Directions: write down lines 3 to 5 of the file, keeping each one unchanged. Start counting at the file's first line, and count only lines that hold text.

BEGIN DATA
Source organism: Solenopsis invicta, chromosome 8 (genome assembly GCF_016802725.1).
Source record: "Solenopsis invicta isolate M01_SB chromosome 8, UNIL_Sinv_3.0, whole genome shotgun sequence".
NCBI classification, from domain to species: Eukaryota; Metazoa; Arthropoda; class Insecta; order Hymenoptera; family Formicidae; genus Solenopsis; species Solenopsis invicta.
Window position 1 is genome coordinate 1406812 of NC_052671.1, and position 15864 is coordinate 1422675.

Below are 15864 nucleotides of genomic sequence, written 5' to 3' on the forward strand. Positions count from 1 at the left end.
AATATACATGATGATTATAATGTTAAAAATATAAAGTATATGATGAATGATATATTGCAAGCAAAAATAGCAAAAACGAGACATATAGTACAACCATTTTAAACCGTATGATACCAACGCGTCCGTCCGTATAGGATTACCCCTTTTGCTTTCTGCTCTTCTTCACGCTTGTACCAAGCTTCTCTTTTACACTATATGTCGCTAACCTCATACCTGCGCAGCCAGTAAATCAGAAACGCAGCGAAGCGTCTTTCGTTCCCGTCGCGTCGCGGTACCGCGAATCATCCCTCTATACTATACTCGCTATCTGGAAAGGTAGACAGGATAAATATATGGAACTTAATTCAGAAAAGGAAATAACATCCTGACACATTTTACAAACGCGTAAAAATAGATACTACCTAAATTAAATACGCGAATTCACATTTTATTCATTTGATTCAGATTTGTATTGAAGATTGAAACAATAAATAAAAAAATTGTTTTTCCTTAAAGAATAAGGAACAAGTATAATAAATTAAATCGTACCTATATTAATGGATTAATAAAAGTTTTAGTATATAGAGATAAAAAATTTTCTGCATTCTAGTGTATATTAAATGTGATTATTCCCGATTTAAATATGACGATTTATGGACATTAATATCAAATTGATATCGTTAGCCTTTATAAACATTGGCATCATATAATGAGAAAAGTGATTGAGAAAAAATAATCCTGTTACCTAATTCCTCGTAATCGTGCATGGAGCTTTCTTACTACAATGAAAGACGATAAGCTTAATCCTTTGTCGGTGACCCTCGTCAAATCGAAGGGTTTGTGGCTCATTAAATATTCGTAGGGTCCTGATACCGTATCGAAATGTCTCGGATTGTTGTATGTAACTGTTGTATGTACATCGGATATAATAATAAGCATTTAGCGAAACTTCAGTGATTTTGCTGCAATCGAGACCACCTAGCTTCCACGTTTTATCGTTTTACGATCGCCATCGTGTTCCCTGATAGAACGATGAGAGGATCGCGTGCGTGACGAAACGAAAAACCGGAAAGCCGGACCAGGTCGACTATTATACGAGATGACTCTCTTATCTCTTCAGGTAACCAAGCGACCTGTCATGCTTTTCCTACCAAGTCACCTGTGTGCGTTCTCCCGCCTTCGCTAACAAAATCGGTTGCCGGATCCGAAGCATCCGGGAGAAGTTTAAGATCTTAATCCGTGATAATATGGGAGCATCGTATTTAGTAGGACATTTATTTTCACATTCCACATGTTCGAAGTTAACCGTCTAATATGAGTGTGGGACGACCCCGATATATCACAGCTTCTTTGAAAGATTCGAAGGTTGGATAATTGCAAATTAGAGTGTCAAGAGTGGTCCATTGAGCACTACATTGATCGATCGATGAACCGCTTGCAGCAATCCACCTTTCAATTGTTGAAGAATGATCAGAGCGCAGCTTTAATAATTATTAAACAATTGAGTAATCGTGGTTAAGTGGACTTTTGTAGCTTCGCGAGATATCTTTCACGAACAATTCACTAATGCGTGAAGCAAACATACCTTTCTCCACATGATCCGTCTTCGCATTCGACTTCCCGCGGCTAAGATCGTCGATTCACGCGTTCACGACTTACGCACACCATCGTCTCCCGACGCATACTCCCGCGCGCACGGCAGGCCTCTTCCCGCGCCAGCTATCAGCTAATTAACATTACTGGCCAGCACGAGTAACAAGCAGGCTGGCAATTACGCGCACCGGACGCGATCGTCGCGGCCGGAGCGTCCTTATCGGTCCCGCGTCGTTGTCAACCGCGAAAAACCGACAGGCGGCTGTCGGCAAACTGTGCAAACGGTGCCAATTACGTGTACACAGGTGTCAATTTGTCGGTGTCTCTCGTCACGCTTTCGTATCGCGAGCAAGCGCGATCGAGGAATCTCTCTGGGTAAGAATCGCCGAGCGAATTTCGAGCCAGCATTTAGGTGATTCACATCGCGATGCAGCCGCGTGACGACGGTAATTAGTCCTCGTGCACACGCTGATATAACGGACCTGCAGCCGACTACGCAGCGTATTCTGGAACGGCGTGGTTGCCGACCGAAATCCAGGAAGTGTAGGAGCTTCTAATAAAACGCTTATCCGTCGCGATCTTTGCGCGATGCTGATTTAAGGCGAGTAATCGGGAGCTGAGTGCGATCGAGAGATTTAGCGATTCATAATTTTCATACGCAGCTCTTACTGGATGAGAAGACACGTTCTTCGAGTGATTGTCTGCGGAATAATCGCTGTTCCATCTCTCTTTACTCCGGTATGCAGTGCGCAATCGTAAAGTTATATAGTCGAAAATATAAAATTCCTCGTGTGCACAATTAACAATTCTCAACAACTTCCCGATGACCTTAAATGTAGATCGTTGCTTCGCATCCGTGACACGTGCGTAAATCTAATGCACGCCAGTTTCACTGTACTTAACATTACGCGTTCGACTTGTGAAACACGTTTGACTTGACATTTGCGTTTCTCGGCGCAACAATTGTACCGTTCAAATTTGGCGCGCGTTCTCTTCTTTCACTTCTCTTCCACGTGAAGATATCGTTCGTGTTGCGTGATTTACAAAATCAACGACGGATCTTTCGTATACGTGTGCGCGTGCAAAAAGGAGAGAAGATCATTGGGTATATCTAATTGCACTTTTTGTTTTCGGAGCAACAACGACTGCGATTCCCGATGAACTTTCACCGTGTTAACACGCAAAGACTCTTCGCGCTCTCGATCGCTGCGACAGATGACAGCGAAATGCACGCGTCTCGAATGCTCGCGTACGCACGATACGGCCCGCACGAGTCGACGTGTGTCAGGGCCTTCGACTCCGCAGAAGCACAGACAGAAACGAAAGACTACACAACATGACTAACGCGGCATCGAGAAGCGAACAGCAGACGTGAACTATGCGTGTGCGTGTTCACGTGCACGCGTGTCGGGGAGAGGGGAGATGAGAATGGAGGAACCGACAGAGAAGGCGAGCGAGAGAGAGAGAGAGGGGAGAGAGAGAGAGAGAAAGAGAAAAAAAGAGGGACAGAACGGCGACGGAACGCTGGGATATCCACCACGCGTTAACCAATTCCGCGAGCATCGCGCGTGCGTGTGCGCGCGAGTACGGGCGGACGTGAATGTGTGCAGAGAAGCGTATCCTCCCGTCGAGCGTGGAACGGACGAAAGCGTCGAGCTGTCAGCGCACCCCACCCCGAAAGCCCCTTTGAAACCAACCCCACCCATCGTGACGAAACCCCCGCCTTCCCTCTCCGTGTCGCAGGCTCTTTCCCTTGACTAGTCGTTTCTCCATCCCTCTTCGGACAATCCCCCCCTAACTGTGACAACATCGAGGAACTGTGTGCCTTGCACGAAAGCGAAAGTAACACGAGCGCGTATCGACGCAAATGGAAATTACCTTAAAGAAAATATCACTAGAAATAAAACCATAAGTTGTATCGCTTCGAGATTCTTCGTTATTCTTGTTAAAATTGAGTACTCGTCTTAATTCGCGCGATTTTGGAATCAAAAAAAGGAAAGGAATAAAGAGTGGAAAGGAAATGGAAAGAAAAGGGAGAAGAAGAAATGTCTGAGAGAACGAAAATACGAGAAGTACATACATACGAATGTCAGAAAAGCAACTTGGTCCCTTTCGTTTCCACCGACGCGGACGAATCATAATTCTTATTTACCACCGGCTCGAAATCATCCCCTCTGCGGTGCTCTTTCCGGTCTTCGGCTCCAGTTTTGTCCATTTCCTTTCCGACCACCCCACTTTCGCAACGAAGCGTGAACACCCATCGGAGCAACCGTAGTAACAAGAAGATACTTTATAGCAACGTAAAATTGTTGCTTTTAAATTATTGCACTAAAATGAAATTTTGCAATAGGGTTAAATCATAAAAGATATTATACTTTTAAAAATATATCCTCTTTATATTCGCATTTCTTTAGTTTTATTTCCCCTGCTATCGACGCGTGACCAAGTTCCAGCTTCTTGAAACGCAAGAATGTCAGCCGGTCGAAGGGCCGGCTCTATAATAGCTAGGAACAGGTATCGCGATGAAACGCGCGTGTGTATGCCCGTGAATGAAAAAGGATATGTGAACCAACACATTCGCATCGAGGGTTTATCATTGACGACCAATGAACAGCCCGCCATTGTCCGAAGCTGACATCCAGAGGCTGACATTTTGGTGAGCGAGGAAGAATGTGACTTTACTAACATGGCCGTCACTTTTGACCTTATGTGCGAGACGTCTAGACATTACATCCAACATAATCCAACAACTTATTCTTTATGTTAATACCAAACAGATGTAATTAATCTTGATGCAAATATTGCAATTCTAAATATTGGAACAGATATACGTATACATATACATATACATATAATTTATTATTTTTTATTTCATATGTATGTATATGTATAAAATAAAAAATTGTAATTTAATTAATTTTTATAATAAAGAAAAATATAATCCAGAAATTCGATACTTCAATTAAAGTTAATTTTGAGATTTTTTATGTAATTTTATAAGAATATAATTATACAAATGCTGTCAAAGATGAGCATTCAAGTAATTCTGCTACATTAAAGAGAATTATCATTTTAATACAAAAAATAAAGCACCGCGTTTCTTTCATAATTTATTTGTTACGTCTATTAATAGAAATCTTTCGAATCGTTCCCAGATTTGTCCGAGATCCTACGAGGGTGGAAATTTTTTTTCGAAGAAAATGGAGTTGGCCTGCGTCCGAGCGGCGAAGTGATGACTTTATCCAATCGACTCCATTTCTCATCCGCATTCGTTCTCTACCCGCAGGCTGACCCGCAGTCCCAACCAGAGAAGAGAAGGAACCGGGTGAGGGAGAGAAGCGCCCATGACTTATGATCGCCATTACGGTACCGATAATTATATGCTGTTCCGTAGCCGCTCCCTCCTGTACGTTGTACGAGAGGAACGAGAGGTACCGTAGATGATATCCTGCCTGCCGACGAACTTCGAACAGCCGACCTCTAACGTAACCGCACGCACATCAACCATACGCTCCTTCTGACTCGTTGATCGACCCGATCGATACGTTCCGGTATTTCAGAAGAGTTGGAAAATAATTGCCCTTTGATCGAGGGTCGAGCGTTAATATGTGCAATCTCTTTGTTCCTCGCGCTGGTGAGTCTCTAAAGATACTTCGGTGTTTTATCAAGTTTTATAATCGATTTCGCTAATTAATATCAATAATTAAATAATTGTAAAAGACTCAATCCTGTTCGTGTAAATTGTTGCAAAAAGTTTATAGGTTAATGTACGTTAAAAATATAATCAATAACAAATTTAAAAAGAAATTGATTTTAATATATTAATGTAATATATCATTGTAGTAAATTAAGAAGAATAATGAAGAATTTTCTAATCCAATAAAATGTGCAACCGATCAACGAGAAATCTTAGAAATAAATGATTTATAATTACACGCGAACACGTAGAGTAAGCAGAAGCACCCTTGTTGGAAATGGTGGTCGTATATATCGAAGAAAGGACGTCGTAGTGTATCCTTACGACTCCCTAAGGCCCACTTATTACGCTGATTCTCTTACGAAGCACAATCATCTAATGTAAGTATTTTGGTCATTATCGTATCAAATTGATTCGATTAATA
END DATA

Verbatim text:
NCBI classification, from domain to species: Eukaryota; Metazoa; Arthropoda; class Insecta; order Hymenoptera; family Formicidae; genus Solenopsis; species Solenopsis invicta.
Window position 1 is genome coordinate 1406812 of NC_052671.1, and position 15864 is coordinate 1422675.

Below are 15864 nucleotides of genomic sequence, written 5' to 3' on the forward strand. Positions count from 1 at the left end.